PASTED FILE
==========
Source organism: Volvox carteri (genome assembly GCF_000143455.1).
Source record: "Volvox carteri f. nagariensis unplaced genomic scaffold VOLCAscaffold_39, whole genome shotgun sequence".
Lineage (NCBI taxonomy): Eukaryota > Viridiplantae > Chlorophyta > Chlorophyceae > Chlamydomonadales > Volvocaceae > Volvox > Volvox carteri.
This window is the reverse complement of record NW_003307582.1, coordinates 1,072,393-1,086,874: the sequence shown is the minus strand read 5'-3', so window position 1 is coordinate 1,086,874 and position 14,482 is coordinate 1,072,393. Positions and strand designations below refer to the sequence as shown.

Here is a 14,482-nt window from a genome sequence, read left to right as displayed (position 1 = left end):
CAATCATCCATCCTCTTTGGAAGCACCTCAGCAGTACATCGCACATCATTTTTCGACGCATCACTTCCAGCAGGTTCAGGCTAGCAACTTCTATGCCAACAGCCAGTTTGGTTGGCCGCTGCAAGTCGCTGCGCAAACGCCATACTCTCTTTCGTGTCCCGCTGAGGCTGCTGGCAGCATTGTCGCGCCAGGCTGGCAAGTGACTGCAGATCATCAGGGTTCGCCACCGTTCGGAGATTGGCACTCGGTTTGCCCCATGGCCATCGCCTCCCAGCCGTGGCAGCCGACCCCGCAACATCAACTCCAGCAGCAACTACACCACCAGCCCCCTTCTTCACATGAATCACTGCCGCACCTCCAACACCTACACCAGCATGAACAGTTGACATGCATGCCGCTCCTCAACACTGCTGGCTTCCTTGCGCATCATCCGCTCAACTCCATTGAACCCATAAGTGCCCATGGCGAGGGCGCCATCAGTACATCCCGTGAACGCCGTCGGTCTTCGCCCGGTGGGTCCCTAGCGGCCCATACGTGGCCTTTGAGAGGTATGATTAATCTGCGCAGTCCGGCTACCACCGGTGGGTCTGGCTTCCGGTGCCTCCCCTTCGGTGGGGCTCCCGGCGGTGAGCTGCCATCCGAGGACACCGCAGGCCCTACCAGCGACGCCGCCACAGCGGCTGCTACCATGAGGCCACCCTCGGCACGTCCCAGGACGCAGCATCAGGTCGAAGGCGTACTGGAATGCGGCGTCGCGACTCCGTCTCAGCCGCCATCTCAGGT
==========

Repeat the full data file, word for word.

Source organism: Volvox carteri (genome assembly GCF_000143455.1).
Source record: "Volvox carteri f. nagariensis unplaced genomic scaffold VOLCAscaffold_39, whole genome shotgun sequence".
Lineage (NCBI taxonomy): Eukaryota > Viridiplantae > Chlorophyta > Chlorophyceae > Chlamydomonadales > Volvocaceae > Volvox > Volvox carteri.
This window is the reverse complement of record NW_003307582.1, coordinates 1,072,393-1,086,874: the sequence shown is the minus strand read 5'-3', so window position 1 is coordinate 1,086,874 and position 14,482 is coordinate 1,072,393. Positions and strand designations below refer to the sequence as shown.

Here is a 14,482-nt window from a genome sequence, read left to right as displayed (position 1 = left end):
CAATCATCCATCCTCTTTGGAAGCACCTCAGCAGTACATCGCACATCATTTTTCGACGCATCACTTCCAGCAGGTTCAGGCTAGCAACTTCTATGCCAACAGCCAGTTTGGTTGGCCGCTGCAAGTCGCTGCGCAAACGCCATACTCTCTTTCGTGTCCCGCTGAGGCTGCTGGCAGCATTGTCGCGCCAGGCTGGCAAGTGACTGCAGATCATCAGGGTTCGCCACCGTTCGGAGATTGGCACTCGGTTTGCCCCATGGCCATCGCCTCCCAGCCGTGGCAGCCGACCCCGCAACATCAACTCCAGCAGCAACTACACCACCAGCCCCCTTCTTCACATGAATCACTGCCGCACCTCCAACACCTACACCAGCATGAACAGTTGACATGCATGCCGCTCCTCAACACTGCTGGCTTCCTTGCGCATCATCCGCTCAACTCCATTGAACCCATAAGTGCCCATGGCGAGGGCGCCATCAGTACATCCCGTGAACGCCGTCGGTCTTCGCCCGGTGGGTCCCTAGCGGCCCATACGTGGCCTTTGAGAGGTATGATTAATCTGCGCAGTCCGGCTACCACCGGTGGGTCTGGCTTCCGGTGCCTCCCCTTCGGTGGGGCTCCCGGCGGTGAGCTGCCATCCGAGGACACCGCAGGCCCTACCAGCGACGCCGCCACAGCGGCTGCTACCATGAGGCCACCCTCGGCACGTCCCAGGACGCAGCATCAGGTCGAAGGCGTACTGGAATGCGGCGTCGCGACTCCGTCTCAGCCGCCATCTCAGGT